Ultimately, we don’t go to romantic comedies for the conflict, we go for the resolution—we want to get to the part where they kiss and make up. Don Jon doesn’t seem to be interested in propagating this desire, but rather in exposing it.
While the interviews structure American Promise, home videos personalize it, allowing access to even the most intimate of moments. Furthermore, the directors never water down scenes in which they, as parents, seem controlling, overly demanding, or, at times, downright mean, adding further authenticity to their narrative.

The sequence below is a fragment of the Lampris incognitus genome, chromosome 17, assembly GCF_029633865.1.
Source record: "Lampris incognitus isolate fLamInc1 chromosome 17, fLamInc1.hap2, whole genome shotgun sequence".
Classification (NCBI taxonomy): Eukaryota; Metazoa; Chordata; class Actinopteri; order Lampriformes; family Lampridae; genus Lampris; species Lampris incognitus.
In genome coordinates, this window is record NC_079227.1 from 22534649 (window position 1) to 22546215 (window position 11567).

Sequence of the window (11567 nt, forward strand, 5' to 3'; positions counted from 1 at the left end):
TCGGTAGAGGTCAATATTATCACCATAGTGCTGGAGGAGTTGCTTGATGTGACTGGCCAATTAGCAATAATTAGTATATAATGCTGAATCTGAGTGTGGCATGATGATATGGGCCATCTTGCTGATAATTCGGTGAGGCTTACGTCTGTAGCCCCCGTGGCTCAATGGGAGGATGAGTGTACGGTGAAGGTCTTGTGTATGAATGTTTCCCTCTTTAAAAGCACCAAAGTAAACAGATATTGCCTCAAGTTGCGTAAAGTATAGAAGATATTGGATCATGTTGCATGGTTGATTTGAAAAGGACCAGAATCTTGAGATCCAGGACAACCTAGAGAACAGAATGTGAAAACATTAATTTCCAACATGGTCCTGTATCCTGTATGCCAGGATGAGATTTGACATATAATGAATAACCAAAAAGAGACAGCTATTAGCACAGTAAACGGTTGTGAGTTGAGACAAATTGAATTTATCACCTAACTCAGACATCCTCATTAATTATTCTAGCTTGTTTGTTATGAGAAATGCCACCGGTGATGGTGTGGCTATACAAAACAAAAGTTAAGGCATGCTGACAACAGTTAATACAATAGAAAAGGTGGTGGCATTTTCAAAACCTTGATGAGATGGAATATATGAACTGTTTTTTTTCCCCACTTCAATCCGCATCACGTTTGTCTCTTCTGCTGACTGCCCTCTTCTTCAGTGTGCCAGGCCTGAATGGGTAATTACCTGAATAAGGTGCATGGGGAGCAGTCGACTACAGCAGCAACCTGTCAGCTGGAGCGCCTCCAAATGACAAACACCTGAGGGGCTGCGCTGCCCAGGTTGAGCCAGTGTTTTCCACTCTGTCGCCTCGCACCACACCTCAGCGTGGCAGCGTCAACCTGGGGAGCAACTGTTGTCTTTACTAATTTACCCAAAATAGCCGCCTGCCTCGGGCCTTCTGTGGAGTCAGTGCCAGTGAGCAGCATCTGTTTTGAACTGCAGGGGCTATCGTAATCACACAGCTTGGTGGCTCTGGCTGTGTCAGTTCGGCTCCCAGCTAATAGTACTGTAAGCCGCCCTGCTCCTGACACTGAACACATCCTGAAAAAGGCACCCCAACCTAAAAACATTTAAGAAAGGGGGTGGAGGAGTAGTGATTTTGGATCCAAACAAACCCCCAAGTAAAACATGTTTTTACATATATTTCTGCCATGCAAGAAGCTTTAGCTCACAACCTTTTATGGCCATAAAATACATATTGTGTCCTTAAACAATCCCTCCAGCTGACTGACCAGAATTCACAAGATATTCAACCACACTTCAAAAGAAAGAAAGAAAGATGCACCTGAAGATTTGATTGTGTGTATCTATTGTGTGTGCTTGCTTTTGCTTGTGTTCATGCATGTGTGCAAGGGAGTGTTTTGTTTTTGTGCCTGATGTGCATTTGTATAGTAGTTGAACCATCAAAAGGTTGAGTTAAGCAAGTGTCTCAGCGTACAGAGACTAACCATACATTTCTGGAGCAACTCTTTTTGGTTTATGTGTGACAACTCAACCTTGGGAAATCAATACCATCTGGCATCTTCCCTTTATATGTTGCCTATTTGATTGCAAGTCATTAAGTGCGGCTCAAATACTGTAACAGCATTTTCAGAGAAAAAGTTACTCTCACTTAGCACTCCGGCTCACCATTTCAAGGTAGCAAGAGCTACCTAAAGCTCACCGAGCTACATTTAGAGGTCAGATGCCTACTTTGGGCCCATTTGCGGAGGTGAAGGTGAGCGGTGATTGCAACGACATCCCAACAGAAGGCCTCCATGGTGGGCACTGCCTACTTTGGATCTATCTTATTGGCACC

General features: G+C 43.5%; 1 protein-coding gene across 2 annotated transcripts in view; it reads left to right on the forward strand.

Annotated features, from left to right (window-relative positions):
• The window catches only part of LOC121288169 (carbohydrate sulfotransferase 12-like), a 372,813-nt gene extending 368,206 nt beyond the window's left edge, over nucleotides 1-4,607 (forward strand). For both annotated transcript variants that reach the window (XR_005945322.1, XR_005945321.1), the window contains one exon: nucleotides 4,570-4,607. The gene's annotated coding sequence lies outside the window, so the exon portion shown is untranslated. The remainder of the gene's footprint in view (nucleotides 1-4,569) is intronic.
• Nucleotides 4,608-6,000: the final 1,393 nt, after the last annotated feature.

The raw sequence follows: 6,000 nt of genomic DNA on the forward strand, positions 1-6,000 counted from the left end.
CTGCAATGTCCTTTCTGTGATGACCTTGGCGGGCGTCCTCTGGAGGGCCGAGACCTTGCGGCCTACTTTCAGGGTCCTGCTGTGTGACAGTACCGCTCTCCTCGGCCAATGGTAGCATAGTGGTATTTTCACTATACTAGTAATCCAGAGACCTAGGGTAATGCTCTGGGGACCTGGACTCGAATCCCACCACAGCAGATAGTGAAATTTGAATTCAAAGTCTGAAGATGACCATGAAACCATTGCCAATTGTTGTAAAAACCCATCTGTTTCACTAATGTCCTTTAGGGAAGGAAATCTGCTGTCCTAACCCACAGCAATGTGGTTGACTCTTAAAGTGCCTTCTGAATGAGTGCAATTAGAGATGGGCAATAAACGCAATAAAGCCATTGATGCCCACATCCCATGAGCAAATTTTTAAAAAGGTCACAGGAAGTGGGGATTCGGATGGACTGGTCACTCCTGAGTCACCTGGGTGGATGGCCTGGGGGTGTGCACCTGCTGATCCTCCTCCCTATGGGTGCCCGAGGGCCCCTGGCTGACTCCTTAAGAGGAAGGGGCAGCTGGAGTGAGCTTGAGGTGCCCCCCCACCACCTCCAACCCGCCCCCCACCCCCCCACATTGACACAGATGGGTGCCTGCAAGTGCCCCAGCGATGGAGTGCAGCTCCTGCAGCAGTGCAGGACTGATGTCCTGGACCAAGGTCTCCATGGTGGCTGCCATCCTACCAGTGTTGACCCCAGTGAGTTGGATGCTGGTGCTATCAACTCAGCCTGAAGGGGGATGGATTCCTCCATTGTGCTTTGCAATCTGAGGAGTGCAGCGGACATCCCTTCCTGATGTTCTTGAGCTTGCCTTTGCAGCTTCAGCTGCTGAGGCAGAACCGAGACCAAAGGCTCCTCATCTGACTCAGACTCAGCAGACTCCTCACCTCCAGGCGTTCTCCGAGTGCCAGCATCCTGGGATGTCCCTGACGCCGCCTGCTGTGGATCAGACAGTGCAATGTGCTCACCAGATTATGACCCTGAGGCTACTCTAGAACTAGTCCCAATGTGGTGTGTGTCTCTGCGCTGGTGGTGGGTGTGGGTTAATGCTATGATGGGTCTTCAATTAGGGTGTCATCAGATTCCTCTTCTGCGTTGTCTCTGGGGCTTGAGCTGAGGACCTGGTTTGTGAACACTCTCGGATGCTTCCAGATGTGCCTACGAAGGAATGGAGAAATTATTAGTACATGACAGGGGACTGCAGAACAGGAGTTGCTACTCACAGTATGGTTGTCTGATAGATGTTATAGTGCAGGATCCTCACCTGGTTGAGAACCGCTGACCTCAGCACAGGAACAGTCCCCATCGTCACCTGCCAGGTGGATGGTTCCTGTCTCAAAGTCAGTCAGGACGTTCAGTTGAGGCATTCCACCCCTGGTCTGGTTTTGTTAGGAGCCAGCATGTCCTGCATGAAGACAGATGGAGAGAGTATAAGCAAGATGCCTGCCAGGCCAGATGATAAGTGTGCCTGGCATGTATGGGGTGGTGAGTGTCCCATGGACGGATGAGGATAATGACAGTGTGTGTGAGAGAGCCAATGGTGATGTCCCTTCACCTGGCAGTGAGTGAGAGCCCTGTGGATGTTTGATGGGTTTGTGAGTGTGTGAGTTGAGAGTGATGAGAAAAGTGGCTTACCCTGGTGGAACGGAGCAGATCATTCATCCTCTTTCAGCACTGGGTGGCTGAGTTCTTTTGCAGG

The sad truth is that it is unlikely that anyone would participate in, let alone finance, a first time director’s take on these characters if the film’s subject wasn’t a luridly exceptional incident. An exploration of the work of the New Vision Kill Your Darlings is not, but how could it be?
Quincy DeYoung recommends Lena Dunham's feature Tiny Furniture, now streaming on Netflix.